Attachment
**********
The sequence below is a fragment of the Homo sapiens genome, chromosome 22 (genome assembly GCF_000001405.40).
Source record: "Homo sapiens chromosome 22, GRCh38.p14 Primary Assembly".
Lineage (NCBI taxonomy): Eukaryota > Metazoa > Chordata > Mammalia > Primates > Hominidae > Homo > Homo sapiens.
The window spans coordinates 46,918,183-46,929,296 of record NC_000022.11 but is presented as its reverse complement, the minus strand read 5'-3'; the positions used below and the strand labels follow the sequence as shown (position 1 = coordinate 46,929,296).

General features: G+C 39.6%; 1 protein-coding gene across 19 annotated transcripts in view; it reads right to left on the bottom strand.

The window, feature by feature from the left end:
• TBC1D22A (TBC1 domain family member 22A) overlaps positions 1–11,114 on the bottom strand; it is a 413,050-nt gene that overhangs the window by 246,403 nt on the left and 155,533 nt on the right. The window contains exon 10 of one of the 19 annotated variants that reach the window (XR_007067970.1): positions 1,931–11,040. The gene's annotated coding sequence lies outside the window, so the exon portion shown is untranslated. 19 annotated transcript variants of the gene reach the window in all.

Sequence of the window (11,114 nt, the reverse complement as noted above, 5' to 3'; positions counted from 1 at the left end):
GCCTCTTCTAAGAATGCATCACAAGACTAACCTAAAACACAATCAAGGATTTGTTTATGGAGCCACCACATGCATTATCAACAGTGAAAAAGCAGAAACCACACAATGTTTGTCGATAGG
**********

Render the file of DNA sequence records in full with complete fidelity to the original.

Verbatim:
The sequence below is a fragment of the Homo sapiens genome, chromosome 22 (genome assembly GCF_000001405.40).
Source record: "Homo sapiens chromosome 22, GRCh38.p14 Primary Assembly".
Lineage (NCBI taxonomy): Eukaryota > Metazoa > Chordata > Mammalia > Primates > Hominidae > Homo > Homo sapiens.
The window spans coordinates 46,918,183-46,929,296 of record NC_000022.11 but is presented as its reverse complement, the minus strand read 5'-3'; the positions used below and the strand labels follow the sequence as shown (position 1 = coordinate 46,929,296).

General features: G+C 39.6%; 1 protein-coding gene across 19 annotated transcripts in view; it reads right to left on the bottom strand.

The window, feature by feature from the left end:
• TBC1D22A (TBC1 domain family member 22A) overlaps positions 1–11,114 on the bottom strand; it is a 413,050-nt gene that overhangs the window by 246,403 nt on the left and 155,533 nt on the right. The window contains exon 10 of one of the 19 annotated variants that reach the window (XR_007067970.1): positions 1,931–11,040. The gene's annotated coding sequence lies outside the window, so the exon portion shown is untranslated. 19 annotated transcript variants of the gene reach the window in all.

Sequence of the window (11,114 nt, the reverse complement as noted above, 5' to 3'; positions counted from 1 at the left end):
GCCTCTTCTAAGAATGCATCACAAGACTAACCTAAAACACAATCAAGGATTTGTTTATGGAGCCACCACATGCATTATCAACAGTGAAAAAGCAGAAACCACACAATGTTTGTCGATAGG